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A Caring Home for Lone Soldiers: HaBayit Shel Benji

A social event for the soldiers at the Bayit

My wife Ida and I made aliyah in 2016 and have lived in Raanana since 2017. I had always been interested in the group of people known as "lone soldiers" and wondered how I could become involved in working with them. Fortunately, Raanana is home to what I consider a model for the caring of lone soldiers: HaBayit shel Benji.

A "lone soldier" is one whose nuclear family does not live in Israel or who is an Israeli lacking any contact with his/her family. Many of the Israeli families are socio-economically disadvantaged. There are currently some 1,250 lone combat soldiers living in Israel who have chosen to serve the country and who risk their lives despite their challenging personal circumstances.

The ratio between Israeli to foreign born lone soldiers is 50/50 and they come from dozens of countries. The ratio of Israelis to soldiers from abroad at HaBayit shel Benji is 25-30% Israelis and 70-75% from over 20 countries abroad, both male and female.

A picture of HaBayit shel Benji

A history of the Bayit

HaBayit shel Benji was built by the family of the late Major Benji Hillman who fell in battle during the Second Lebanon War. The Bayit houses 87 lone combat soldiers, offering each one a private room, three hot meals a day, laundry services, social events, life guidance and much more. The goal is to make a lone soldier feel at home and to provide everything a person living with his or her family would receive.

Since opening in early 2013, the Bayit has provided a home for over 400 lone soldiers. There were two expansions: one in 2016, and the other in 2019, which almost doubled the capacity in just four years. The Bayit, with its excellent reputation, is in very high demand and has a very long waiting list, sometimes having to wait many months before there is a vacancy.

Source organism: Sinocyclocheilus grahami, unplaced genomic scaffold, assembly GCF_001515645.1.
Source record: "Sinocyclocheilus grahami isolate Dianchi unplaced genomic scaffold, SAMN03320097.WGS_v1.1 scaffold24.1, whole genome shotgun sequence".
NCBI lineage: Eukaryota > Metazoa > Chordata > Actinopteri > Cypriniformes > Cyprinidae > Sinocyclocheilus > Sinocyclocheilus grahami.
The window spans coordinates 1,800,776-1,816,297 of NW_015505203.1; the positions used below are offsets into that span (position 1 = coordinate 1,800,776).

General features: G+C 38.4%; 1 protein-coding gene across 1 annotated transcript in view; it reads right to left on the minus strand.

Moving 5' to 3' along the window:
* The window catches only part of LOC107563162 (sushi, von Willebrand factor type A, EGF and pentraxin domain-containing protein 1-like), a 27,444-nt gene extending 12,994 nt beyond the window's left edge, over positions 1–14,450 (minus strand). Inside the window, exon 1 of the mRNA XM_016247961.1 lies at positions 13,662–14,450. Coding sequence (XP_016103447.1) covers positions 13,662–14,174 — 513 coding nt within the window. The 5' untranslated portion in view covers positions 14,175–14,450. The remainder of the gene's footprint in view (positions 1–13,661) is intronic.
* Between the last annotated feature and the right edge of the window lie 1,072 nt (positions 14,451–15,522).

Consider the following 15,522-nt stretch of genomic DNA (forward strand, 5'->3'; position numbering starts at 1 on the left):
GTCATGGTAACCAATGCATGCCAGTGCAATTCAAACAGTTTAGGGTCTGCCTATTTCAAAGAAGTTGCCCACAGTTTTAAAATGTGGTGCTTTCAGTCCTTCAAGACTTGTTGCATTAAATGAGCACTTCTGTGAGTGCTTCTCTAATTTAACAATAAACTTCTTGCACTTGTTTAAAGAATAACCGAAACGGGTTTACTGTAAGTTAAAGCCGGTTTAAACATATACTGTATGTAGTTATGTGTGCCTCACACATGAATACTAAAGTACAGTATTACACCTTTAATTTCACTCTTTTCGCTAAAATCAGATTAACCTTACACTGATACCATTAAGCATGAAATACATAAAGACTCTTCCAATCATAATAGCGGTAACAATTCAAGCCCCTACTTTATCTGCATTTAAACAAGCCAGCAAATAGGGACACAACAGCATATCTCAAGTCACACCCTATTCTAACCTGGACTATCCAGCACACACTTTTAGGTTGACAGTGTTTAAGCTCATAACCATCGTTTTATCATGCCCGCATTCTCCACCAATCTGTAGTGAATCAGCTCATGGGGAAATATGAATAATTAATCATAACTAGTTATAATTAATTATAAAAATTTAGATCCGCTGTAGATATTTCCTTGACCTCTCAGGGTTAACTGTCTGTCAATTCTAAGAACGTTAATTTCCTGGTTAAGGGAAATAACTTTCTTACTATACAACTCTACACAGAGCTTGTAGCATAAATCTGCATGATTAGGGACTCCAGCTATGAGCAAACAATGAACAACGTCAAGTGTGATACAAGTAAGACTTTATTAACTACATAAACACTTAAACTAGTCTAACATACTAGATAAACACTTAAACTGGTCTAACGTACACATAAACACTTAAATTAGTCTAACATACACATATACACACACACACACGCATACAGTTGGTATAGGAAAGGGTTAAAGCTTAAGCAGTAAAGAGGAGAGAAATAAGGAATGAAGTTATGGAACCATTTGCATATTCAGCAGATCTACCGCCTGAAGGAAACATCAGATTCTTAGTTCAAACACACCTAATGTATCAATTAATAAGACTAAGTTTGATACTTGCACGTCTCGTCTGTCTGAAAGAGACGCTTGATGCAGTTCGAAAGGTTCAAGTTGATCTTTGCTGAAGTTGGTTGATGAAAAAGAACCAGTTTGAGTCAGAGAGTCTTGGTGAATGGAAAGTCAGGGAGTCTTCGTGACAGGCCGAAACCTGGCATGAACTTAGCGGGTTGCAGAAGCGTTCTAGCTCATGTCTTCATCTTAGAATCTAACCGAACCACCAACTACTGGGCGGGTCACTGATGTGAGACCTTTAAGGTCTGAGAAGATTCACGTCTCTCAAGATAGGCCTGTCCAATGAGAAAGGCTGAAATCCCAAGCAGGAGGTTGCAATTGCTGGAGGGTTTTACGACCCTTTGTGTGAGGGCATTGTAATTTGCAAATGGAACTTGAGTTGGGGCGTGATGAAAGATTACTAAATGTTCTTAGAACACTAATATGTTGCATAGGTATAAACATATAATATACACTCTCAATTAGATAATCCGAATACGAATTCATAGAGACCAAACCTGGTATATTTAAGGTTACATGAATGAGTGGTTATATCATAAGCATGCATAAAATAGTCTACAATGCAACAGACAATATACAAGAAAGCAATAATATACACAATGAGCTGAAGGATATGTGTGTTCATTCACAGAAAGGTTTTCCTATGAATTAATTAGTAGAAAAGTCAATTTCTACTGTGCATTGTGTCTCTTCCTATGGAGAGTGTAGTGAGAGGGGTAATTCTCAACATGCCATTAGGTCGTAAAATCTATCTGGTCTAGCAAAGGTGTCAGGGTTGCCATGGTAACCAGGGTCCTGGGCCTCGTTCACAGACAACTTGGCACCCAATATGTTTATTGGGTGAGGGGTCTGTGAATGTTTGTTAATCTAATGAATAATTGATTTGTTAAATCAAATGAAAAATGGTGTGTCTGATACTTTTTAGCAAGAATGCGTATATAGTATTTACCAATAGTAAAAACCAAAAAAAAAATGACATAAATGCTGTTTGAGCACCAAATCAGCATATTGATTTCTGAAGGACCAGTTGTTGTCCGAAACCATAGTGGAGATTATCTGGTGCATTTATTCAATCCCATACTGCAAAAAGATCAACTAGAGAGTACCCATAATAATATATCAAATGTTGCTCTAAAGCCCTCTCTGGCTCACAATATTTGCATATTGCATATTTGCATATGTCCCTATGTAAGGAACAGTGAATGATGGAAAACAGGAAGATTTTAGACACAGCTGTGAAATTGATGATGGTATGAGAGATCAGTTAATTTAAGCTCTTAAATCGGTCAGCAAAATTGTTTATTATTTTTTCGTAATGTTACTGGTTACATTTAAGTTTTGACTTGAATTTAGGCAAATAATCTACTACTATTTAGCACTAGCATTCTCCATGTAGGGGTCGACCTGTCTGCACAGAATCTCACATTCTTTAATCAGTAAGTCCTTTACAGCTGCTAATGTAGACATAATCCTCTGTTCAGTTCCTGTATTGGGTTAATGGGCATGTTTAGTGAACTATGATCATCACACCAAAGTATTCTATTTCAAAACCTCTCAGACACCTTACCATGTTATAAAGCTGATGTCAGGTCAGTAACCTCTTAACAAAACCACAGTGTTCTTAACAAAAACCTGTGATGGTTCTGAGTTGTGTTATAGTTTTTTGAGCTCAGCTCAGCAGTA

In addition to providing housing facilities, the Bayit also provides guidance to all lone soldiers finishing their service, not only those who live in the Bayit. Over 2,500 lone soldiers have been assisted in this way. In the coming year it is expected that over 500 will be obtaining guidance.

There are over 600 volunteers at the Bayit who help in many ways: with soldiers' laundry, for example, or at the front desk or in the kitchen, or by providing advice to lone soldiers on specific matters. 

A few soldiers sitting on the stairs in the Bayit

My experience with the Bayit

Four years ago I started volunteering at the Bayit as a part-time receptionist. Wanting to get more involved I asked to become a melave (accompanier), a person who helps lone soldiers achieve their goals of life in Israel after their period of service. There are some 150 of these people, only about 20% of whom are non-native Israelis.

At the beginning I was given a test, namely, could I navigate through the Bayit's huge trove of information in Hebrew designed to provide resources for advising soldiers. Somehow I passed that test, which requires a score of 80 percent. So far I have had eight soldiers assigned to me - native Israelis as well as young people from Europe, North America and Russia.